Happening Today

Economic development bill, Taunton teachers protest, and more

— The Department of Public Utilities finishes a full week of evidentiary hearings related to Eversource’s petition for approval of general increase in base distribution rates for gas service, 10 a.m.

Economic Development and Emerging Technologies Committee holds a virtual hearing on the $240 million economic stimulus bill filed by Gov. Baker, 11 a.m.

— Sen. Harriette Chandler and Sen. Michael Moore host Massachusetts Restaurant Association president Bob Luz for a virtual town hall to discuss the reopening of Massachusetts’ restaurant industry, 11:30 a.m. 

 — Boston Mayor Marty Walsh appears on ‘Ask the Mayor,’ WGBH 89.7 FM, 12 p.m. 

Taunton educators plan to protest school cuts and possibly 160 layoffs within the district, Taunton Green, 3 p.m. 

For the most comprehensive listing of calendar items, check out State House News Service’s Daily Advances (pay wall – free trial subscriptions available), as well as MassterList’s Beacon Hill Town Square below. 

Today’s Stories

Reminder to readers: SHNS Coronavirus Tracker available for free

A reminder to our readers as the coronavirus crisis unfolds: The paywalled State House News Service, which produces MASSterList, is making its full Coronavirus Tracker available to the community for free on a daily basis each morning via ML. SHNS Coronavirus Tracker.

The coronavirus numbers: 25 new deaths, 7,963 total death, 226 new cases

MassLive has the latest coronavirus numbers for Massachusetts.

Teachers and others flunk Baker administration’s school-reopening plans

Until this week, Gov. Charlie Baker was facing criticism that his economic reopening plans were too strict. Now he’s facing the opposite criticism – that his school reopening guidelines are not strict enough. The Herald’s Alexi Cohan and Lisa Kashinsky and the Globe’s Meghan Irons and James Vaznis report that more than a few school teachers, administrators and parents are unhappy about the administration’s preliminary guidelines for resuming in-person classes this fall amid the current coronavirus pandemic.

Meanwhile, from the Sun Chronicle: “Attleboro-area administrators concerned about logistics, costs of state’s school reopening guidelines.” … From the Telegram: “Central Mass. school officials on board for reopening, but money an issue.” … And, finally, from the Sun Chronicle again: “Attleboro state Rep. Hawkins seeks MCAS moratorium.”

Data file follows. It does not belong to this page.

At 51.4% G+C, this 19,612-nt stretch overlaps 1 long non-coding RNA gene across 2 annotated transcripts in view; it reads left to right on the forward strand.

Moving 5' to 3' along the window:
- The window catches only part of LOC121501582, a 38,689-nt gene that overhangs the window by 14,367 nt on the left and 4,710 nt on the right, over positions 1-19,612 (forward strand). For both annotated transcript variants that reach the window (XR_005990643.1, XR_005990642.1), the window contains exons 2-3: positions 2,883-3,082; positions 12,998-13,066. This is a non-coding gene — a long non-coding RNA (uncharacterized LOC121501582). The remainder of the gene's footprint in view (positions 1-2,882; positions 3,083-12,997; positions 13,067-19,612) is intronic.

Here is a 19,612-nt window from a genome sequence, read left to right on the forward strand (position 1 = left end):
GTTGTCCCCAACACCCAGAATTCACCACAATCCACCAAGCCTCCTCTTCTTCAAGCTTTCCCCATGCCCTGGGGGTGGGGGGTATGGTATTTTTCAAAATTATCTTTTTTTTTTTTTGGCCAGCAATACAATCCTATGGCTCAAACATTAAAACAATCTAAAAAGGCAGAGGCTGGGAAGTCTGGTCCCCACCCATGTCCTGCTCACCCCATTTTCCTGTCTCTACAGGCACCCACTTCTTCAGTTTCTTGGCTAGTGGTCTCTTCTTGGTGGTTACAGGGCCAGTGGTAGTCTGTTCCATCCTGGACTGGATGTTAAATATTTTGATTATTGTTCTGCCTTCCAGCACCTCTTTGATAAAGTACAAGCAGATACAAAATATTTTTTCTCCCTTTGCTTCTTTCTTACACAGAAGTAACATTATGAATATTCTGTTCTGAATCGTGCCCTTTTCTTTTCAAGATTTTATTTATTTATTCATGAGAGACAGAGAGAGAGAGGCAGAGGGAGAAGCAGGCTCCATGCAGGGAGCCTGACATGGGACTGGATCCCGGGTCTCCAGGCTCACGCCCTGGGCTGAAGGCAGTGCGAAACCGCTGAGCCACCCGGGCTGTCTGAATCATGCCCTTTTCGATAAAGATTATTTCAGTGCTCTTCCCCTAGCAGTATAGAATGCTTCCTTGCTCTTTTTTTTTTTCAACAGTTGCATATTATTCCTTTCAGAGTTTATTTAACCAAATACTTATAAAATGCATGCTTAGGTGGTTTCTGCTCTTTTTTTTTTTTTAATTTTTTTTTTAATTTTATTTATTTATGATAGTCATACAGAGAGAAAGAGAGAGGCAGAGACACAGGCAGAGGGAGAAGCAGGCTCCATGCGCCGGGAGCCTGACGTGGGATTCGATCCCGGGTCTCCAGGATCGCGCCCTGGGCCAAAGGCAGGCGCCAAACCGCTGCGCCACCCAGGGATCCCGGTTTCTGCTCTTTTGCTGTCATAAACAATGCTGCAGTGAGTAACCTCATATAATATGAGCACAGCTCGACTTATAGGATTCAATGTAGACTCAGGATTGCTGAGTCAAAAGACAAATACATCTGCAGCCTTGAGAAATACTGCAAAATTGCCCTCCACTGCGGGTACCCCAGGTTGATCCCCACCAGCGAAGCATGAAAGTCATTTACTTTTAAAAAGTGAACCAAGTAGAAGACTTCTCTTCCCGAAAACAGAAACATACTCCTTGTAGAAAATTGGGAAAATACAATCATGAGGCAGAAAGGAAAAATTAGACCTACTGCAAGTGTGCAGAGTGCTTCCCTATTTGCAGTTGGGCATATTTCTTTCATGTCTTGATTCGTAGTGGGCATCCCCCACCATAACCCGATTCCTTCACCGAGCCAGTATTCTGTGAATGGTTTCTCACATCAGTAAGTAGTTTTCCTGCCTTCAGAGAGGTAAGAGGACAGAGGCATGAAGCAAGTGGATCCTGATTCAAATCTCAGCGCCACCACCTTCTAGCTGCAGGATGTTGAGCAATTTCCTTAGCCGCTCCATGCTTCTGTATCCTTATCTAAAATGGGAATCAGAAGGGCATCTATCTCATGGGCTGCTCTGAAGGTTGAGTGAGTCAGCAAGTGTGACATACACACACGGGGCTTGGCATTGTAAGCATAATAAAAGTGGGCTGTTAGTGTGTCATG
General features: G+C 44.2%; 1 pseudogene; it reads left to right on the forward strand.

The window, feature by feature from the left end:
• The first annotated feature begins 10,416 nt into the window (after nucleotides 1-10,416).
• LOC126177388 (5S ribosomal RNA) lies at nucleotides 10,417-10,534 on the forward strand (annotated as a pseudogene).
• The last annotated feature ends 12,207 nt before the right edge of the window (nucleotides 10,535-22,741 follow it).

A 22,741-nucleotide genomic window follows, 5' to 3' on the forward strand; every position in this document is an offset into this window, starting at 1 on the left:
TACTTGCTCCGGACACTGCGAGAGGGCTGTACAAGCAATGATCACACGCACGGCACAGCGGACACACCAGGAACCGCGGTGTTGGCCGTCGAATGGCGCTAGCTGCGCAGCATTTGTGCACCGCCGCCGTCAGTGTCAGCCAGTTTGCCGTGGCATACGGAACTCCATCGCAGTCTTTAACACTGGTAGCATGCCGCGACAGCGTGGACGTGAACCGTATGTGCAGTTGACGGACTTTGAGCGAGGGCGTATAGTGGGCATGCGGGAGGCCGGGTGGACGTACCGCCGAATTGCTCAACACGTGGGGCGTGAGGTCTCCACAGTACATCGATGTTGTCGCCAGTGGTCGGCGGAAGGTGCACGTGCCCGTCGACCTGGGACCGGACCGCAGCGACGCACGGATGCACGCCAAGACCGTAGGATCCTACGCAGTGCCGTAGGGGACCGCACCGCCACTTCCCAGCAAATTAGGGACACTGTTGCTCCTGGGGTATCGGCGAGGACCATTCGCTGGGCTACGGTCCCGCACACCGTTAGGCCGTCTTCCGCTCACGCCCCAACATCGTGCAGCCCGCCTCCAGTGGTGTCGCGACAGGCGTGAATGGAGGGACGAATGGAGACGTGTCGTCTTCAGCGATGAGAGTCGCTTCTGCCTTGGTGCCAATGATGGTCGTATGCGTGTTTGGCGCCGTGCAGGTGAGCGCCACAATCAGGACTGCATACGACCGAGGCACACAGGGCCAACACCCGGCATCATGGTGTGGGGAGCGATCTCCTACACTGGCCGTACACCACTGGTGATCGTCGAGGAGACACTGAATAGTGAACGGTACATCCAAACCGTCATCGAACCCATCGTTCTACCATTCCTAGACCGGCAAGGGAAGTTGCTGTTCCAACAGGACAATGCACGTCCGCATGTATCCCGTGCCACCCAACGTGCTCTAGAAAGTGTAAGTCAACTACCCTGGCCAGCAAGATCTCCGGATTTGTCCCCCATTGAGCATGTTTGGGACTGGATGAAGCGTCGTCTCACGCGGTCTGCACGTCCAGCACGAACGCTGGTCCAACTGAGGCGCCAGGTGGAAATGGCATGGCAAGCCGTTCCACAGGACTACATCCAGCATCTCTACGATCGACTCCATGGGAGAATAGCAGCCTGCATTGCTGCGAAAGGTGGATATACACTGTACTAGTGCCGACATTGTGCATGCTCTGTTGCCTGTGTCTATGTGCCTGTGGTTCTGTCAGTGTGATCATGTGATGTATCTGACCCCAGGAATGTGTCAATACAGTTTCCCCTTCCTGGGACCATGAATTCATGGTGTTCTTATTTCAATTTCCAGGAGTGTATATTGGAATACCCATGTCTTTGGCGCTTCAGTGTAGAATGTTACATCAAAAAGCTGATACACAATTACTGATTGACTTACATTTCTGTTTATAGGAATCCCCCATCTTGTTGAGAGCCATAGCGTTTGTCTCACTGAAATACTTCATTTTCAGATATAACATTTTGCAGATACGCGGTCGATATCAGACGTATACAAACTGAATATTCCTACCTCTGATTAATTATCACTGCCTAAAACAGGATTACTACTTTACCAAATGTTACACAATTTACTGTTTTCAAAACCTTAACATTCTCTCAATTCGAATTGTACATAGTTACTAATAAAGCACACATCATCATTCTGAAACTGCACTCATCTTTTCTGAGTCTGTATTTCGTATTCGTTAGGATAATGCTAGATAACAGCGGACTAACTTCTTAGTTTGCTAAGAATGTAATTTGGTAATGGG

Meanwhile, Baker’s Soldiers’ Home reforms under fire from two fronts

Gov. Charlie Baker’s oversight reform proposals for the Holyoke Soldiers’ Home, where scores of veterans have perished amid the pandemic and amid accusations of gross mismanagement at the facility, is coming under fire from two fronts. First, some are questioning why Baker didn’t request that the next head of the facility be a medically licensed professional, as the Globe’s Matt Stout and Hanna Krueger and CommonWealth’s Sarah Bettancourt report.

Second, House Speaker Robert DeLeo and Rep. Linda Dean Campbell say lawmakers need to launch their own investigation into what happened at the state-run facility before a vote can be held on reforms, as SHNS’s Matt Murphy reports (pay wall). WBUR’s Miriam Wasser has more on Baker’s reform package.

House and Senate agree to extend MBTA Control Board for another year

As lawmakers grapple with a host of thorny issues tied to the coronavirus pandemic, House and Senate leaders reached an agreement yesterday to extend the current MBTA Fiscal and Management Control Board’s authority for another year, rather than getting bogged down in debate over what might replace the board. SHNS’s Chris Lisinski has more, including how lawmakers have also agreed to cut the road-and-bridge maintenance bill back to $200 million amid shaky state finances.

SHNS (pay wall — free trial subscription available)

Checkpoint Charlie? Concerns grow over out-of-state tourists crossing into Mass.

The Globe’s Kay Lazar reports on the increasing concerns over out-of-state tourists arriving in Massachusetts this summer carrying the coronavirus. Massachusetts currently has a 14-day quarantine advisory in place for out-of-staters coming here, but it has no enforcement penalties. New York’s travel advisory, on the other hand, includes fines of up to $10,000 for quarantine violators, the Globe reports. And so … 

Boston Globe

State plans to step up flu vaccinations this fall

There’s no vaccine (yet) for the coronavirus. But there are vaccines for other flu bugs – and the Baker administration is planning to boost efforts this fall to vaccinate more people for the flu in order to avert the double whammy of a COVID-19 pandemic on top of a widespread flu outbreak, reports SHNS’s Colin Young (pay wall).

‘Thousands of attempts’ have been made to defraud jobless-benefits program, Baker says